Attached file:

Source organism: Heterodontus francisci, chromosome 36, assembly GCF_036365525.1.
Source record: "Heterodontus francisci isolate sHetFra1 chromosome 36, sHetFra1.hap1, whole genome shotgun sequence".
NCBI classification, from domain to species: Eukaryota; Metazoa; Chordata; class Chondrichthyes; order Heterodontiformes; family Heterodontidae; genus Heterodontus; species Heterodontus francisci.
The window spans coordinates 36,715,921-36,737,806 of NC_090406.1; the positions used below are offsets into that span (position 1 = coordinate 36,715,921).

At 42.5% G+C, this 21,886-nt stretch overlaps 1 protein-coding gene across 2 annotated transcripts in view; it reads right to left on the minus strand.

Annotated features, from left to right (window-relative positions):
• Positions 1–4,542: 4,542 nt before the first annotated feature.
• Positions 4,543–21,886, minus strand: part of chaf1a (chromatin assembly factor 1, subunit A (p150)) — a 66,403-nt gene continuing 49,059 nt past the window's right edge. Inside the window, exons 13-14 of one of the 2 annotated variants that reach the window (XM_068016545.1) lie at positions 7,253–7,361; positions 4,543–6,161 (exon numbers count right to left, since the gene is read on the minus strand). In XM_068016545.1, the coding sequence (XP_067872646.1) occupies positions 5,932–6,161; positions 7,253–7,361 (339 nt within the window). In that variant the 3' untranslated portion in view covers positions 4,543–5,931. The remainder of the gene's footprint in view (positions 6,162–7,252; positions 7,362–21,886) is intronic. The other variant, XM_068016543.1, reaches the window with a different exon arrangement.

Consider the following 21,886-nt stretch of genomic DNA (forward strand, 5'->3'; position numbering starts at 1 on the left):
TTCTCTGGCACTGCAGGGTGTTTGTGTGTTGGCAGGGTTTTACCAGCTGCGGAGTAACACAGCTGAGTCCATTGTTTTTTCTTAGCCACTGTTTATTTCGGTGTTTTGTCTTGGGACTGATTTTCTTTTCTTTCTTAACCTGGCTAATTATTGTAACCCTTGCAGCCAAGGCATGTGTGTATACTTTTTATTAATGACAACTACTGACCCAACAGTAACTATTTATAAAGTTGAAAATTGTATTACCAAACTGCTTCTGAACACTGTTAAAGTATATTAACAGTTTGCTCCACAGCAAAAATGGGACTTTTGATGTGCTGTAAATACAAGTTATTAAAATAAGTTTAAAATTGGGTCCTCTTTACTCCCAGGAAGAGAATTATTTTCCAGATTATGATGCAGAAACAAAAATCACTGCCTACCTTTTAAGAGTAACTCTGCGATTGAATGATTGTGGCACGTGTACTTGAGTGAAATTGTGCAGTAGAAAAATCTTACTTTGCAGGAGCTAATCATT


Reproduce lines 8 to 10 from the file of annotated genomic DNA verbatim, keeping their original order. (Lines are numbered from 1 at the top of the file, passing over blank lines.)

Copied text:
• Positions 4,543–21,886, minus strand: part of chaf1a (chromatin assembly factor 1, subunit A (p150)) — a 66,403-nt gene continuing 49,059 nt past the window's right edge. Inside the window, exons 13-14 of one of the 2 annotated variants that reach the window (XM_068016545.1) lie at positions 7,253–7,361; positions 4,543–6,161 (exon numbers count right to left, since the gene is read on the minus strand). In XM_068016545.1, the coding sequence (XP_067872646.1) occupies positions 5,932–6,161; positions 7,253–7,361 (339 nt within the window). In that variant the 3' untranslated portion in view covers positions 4,543–5,931. The remainder of the gene's footprint in view (positions 6,162–7,252; positions 7,362–21,886) is intronic. The other variant, XM_068016543.1, reaches the window with a different exon arrangement.

Consider the following 21,886-nt stretch of genomic DNA (forward strand, 5'->3'; position numbering starts at 1 on the left):
TTCTCTGGCACTGCAGGGTGTTTGTGTGTTGGCAGGGTTTTACCAGCTGCGGAGTAACACAGCTGAGTCCATTGTTTTTTCTTAGCCACTGTTTATTTCGGTGTTTTGTCTTGGGACTGATTTTCTTTTCTTTCTTAACCTGGCTAATTATTGTAACCCTTGCAGCCAAGGCATGTGTGTATACTTTTTATTAATGACAACTACTGACCCAACAGTAACTATTTATAAAGTTGAAAATTGTATTACCAAACTGCTTCTGAACACTGTTAAAGTATATTAACAGTTTGCTCCACAGCAAAAATGGGACTTTTGATGTGCTGTAAATACAAGTTATTAAAATAAGTTTAAAATTGGGTCCTCTTTACTCCCAGGAAGAGAATTATTTTCCAGATTATGATGCAGAAACAAAAATCACTGCCTACCTTTTAAGAGTAACTCTGCGATTGAATGATTGTGGCACGTGTACTTGAGTGAAATTGTGCAGTAGAAAAATCTTACTTTGCAGGAGCTAATCATT